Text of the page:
Dubowitz suggested the wealth was a reflection of the corrupt nature of modern Iran. “These entities acquired a considerable share of their assets from the systematic confiscation of private property that followed the Islamic Revolution and the expropriation of Iranian private property, since then,” Dubowitz said.

Many of the entities controlled by Khamenei’s office are already under sanctions. The United States imposed sanctions in June 2013 on the enormous property empire controlled by the supreme leader — “Setad Ejraiye Farmane Hazrate Emam,” or the Headquarters for Executing the Order of the Imam — along with other companies the group controls.

That year, a Reuters investigation found the group was worth about $95 billion. That economic heft had been built up over decades claiming abandoned properties following the 1979 revolution, before moving into other spheres of business, according to Reuters.

The sanctions imposed on Khamenei on Monday, as well as the previous ones placed on organizations linked to him, are what are known as secondary sanctions — designed to deter American individuals or organizations from conducting business with him by threatening penalties. Given that Khamenei himself rarely travels outside of Iran and is unlikely to hold U.S. assets personally, the impact on him is likely to be minimal.

Nephew, who helped coordinate the Obama administration’s 2013 designation of organizations linked to Khamenei, said the impact of new sanctions would ultimately come down to whether the U.S. government names new entities and individuals as being linked to Khamenei.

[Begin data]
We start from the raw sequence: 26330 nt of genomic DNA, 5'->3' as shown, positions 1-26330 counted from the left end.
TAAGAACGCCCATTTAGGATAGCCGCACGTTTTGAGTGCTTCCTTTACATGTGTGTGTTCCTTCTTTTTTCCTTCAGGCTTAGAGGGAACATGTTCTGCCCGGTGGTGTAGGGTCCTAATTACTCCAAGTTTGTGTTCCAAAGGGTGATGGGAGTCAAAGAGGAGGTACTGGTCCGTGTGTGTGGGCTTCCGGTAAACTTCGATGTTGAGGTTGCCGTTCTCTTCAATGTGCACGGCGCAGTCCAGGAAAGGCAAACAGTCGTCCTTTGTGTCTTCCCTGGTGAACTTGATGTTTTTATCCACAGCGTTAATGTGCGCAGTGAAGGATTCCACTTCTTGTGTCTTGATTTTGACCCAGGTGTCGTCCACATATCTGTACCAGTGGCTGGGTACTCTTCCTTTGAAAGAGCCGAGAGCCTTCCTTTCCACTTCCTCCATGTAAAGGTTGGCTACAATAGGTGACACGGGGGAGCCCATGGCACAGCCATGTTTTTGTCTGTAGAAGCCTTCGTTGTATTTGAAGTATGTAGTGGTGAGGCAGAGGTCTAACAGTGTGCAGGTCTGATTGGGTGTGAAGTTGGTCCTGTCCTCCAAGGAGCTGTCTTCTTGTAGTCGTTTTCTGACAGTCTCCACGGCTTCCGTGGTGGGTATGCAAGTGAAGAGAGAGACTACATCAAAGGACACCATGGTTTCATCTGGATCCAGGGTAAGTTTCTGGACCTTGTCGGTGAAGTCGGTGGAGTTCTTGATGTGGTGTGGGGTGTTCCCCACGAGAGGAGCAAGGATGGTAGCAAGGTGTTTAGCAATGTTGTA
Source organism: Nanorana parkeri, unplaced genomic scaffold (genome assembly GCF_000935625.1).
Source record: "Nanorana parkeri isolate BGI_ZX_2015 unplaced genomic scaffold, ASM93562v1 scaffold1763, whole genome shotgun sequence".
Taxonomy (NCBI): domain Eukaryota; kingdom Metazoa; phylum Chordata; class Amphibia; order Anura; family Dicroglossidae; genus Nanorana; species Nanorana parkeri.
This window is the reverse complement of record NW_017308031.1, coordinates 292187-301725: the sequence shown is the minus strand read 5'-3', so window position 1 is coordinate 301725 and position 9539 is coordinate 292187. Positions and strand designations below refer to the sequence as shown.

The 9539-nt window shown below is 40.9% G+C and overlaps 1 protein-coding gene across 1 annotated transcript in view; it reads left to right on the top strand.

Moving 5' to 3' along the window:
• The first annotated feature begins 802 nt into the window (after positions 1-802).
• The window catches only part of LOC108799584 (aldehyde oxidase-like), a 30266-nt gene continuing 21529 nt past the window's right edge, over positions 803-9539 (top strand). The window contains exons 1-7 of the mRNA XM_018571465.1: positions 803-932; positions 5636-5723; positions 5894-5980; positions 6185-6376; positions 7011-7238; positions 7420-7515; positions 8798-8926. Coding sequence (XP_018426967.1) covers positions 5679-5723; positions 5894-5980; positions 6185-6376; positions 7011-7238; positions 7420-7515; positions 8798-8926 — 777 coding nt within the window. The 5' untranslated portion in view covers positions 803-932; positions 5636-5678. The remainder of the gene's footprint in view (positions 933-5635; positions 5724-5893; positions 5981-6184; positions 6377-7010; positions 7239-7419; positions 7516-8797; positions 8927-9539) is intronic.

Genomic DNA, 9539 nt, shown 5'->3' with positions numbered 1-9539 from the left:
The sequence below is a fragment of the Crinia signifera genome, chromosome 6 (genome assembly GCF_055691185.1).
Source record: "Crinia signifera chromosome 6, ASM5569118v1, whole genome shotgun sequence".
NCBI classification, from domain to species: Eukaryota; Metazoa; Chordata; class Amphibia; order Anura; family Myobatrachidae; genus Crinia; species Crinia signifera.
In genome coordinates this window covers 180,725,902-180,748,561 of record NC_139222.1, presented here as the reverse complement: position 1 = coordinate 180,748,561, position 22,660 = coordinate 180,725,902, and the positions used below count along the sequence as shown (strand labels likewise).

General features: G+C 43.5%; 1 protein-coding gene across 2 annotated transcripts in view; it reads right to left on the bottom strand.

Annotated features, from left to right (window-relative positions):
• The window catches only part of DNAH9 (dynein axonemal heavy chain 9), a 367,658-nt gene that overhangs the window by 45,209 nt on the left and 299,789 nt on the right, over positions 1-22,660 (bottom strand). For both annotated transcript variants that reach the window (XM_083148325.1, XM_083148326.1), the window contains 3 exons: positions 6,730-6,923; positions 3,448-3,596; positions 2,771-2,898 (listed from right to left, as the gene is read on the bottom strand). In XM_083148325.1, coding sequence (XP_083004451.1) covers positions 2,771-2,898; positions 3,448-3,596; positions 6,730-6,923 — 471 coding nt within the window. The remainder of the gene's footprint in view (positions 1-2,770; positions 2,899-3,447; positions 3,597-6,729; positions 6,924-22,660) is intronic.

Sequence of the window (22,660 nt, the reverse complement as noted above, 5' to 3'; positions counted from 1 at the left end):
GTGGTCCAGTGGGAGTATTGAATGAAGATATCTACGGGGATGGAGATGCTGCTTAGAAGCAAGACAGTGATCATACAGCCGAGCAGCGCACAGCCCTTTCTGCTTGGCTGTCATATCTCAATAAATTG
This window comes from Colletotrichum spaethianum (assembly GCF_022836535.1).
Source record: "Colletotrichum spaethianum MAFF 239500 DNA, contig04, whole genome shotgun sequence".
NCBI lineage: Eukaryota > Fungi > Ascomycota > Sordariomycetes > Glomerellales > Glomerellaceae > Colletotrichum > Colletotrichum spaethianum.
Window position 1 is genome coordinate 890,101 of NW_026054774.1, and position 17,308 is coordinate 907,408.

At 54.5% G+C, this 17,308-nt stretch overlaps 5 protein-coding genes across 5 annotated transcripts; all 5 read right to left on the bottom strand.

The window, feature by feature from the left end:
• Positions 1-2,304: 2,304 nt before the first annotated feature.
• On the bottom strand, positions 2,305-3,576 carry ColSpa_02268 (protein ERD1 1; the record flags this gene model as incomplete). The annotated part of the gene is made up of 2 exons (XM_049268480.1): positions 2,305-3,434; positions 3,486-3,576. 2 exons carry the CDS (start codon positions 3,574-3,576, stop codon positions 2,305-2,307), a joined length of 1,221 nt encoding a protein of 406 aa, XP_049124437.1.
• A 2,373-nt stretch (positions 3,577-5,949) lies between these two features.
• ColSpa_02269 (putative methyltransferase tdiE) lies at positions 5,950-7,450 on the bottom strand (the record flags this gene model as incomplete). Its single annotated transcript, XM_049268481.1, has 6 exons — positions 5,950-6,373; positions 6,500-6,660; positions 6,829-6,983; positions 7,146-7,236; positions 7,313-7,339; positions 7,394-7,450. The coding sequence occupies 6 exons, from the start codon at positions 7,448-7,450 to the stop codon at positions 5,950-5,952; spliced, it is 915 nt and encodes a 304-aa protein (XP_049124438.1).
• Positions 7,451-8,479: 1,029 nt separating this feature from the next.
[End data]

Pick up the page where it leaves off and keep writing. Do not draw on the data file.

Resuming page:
Otherwise, “it’s pretty unlikely there’s be much of an impact,” Nephew said.

Others could be hit worse

The Trump administration has indicated it will impose sanctions on Iranian Foreign Minister Mohammad Javad Zarif later this week — a move that probably will have a considerable economic impact on Zarif and is laden with symbolism.

As Iran’s top diplomat since 2013, Zarif has been at the center of Iran’s nuclear diplomacy for almost half a decade. He has traveled to New York City frequently to visit the United Nations, where he was also Iran’s ambassador from 2002 until 2007.

With Zarif as the face of Iranian diplomacy, the punitive measures would send a message about how the United States views negotiations. But it may also cause complicated economic problems for the Iranian foreign minister, who spent 20 years in San Francisco, New York and Denver and whose two children were born in the United States.

Hesameddin Ashena, an adviser to Rouhani, tweeted on Monday that punishing Zarif would turn him into “Iran’s Mandela.”

Nephew said that though sanctions on Zarif would unlikely stop him from visiting the United Nations, they could create problems for organizations that hosted him for the public diplomacy events in New York that he attended on his visits.

“They can’t block him from speaking at the United Nations, but he can’t just go around town,” Nephew said, noting that many of these appearances at think tanks and other institutions were used by Zarif to criticize the Trump administration.